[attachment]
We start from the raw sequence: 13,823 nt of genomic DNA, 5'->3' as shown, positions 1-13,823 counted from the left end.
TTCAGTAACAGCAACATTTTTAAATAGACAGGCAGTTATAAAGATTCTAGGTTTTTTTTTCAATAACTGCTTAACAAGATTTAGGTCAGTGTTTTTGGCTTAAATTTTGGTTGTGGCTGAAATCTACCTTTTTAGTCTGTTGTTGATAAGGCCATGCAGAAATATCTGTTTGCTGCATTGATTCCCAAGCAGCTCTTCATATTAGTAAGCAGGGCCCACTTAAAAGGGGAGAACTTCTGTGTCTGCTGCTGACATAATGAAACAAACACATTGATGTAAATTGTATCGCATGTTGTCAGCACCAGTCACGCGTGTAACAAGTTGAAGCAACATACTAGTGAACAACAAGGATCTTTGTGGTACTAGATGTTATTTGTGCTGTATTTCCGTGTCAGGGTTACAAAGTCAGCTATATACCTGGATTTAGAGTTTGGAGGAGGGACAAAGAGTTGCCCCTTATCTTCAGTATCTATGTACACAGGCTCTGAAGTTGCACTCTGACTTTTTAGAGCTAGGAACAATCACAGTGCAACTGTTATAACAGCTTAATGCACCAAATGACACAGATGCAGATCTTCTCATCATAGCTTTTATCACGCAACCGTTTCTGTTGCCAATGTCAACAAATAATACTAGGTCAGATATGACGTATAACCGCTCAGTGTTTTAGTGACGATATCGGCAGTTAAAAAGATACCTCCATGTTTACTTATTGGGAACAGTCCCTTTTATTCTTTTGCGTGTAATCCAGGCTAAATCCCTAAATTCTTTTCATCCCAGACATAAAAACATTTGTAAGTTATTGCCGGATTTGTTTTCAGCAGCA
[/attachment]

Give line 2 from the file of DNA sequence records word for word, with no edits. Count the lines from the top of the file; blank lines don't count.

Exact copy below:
TTCAGTAACAGCAACATTTTTAAATAGACAGGCAGTTATAAAGATTCTAGGTTTTTTTTTCAATAACTGCTTAACAAGATTTAGGTCAGTGTTTTTGGCTTAAATTTTGGTTGTGGCTGAAATCTACCTTTTTAGTCTGTTGTTGATAAGGCCATGCAGAAATATCTGTTTGCTGCATTGATTCCCAAGCAGCTCTTCATATTAGTAAGCAGGGCCCACTTAAAAGGGGAGAACTTCTGTGTCTGCTGCTGACATAATGAAACAAACACATTGATGTAAATTGTATCGCATGTTGTCAGCACCAGTCACGCGTGTAACAAGTTGAAGCAACATACTAGTGAACAACAAGGATCTTTGTGGTACTAGATGTTATTTGTGCTGTATTTCCGTGTCAGGGTTACAAAGTCAGCTATATACCTGGATTTAGAGTTTGGAGGAGGGACAAAGAGTTGCCCCTTATCTTCAGTATCTATGTACACAGGCTCTGAAGTTGCACTCTGACTTTTTAGAGCTAGGAACAATCACAGTGCAACTGTTATAACAGCTTAATGCACCAAATGACACAGATGCAGATCTTCTCATCATAGCTTTTATCACGCAACCGTTTCTGTTGCCAATGTCAACAAATAATACTAGGTCAGATATGACGTATAACCGCTCAGTGTTTTAGTGACGATATCGGCAGTTAAAAAGATACCTCCATGTTTACTTATTGGGAACAGTCCCTTTTATTCTTTTGCGTGTAATCCAGGCTAAATCCCTAAATTCTTTTCATCCCAGACATAAAAACATTTGTAAGTTATTGCCGGATTTGTTTTCAGCAGCA